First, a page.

Beijing’s grisly practice of live organ harvesting has again come into the spotlight in June as two European countries joined a chorus of opposition against the illicit trade.
For decades, the regime has faced mounting allegations that it is killing prisoners of conscience en masse to sell their organs on the transplant market.
“We are deeply concerned about this, it is simply unbearable,” Gudrun Kugler, a member of Austria’s parliament, said on June 23, after the parliament’s human rights committee unanimously passed her resolution to combat trafficking of organs and humans.
“Time and again reports of illegal trafficking of human organs have surfaced in the People’s Republic of China that contradict all human rights and ethical standards,” said a statement from Kugler’s office.
Ethnic and religious minorities, including Uyghur Muslims, Falun Gong practitioners, and Christians are among the groups particularly affected by such abuses, she added.
The resolution asks for the Austrian government to protect organ trafficking victims by cooperating with international bodies, such as the World Health Assembly, the Vienna-based United Nations Office on Drugs and Crime, the Office of the High Commissioner for Human Rights, and the Council of Europe, and to provide support for this cause whenever possible.
The Austrian parliament made the decision in response to a petition by Austrian citizens last October, which stated: “We Austrians do not want organs from China for which innocent people have been killed,” according to the statement.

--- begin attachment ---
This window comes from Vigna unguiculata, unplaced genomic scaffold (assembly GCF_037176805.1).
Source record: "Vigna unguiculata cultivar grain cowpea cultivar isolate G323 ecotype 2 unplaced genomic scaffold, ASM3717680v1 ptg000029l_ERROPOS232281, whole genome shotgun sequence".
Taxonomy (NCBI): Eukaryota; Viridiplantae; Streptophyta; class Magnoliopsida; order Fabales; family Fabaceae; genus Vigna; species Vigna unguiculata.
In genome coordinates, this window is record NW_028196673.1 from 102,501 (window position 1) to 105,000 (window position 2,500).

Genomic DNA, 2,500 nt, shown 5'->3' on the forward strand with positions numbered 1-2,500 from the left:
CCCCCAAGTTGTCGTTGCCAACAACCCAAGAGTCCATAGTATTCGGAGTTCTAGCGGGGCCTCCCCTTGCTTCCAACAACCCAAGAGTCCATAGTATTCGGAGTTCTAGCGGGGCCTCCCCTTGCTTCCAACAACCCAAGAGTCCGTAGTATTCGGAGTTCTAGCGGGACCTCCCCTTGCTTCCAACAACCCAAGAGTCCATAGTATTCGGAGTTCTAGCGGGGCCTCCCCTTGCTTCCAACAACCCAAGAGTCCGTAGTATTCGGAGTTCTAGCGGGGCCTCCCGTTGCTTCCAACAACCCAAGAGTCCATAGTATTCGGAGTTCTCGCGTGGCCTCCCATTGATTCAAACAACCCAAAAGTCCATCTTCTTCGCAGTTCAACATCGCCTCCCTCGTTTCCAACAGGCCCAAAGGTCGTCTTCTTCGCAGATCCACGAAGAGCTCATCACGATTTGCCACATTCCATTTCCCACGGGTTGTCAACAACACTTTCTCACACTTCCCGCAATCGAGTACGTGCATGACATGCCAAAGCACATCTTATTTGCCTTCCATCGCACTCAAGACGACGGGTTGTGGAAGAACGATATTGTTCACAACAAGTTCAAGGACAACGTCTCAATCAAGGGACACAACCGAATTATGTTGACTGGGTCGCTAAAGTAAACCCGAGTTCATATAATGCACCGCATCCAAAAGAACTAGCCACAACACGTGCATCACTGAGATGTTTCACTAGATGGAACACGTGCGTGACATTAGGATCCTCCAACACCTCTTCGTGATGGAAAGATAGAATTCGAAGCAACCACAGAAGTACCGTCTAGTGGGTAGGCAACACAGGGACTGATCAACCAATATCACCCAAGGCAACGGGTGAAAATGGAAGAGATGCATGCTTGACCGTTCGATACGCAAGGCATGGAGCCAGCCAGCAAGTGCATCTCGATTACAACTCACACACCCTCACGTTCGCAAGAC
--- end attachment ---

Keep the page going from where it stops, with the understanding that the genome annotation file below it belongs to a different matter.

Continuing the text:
In June 2019, an independent London-based people’s tribunal, after a yearlong investigation considering testimony from more than 50 witnesses, found clear evidence that forced organ harvesting has taken place in China for years and “on a significant scale.”
“The conclusion shows that very many people have died indescribably hideous deaths for no reason, [and] that more may suffer in similar ways,” Sir Geoffrey Nice QC, chairman of the tribunal who previously led the prosecution of former Yugoslav President Slobodan Milosevic for war crimes, said in delivering the judgment.
The tribunal’s final judgment released in March said there was “no evidence” such transplant abuse has stopped, calling it “greatest possible breach of a person’s human rights.”
On June 12, Belgium also adopted a resolution condemning the continuing practice of forced organ harvesting in China. In a bill passed in April 2019, the country officially banned its citizens from traveling abroad for organ transplants. Violators could face up to 20 years imprisonment with a 1.2 million euro ($1.35 million) fine.
Falun Dafa Information Center welcomed the gesture from the Austrian parliament, saying that the resolution has come at “an important moment” in light of China’s recent power grab by imposing a national security law for Hong Kong. The new law includes the establishment of a Beijing security agency in the city.
In a June 25 press release in German, the center expressed concerns for the Falun Gong practitioners in Hong Kong, who “may soon fall victim to systematic organ theft.”
The disturbing issue has been an ongoing international concern since 2006, when whistleblowers first brought the issue to light.
Last August, the 168-member U.S. Republican National Committee unanimously passed a resolution denouncing the “vile practice.” In May, a response to the “organ genocide” was one of 12 recommendations that a Washington watchdog group, the Committee on the Present Danger: China (CPDC), presented to President Donald Trump and the U.S. Congress.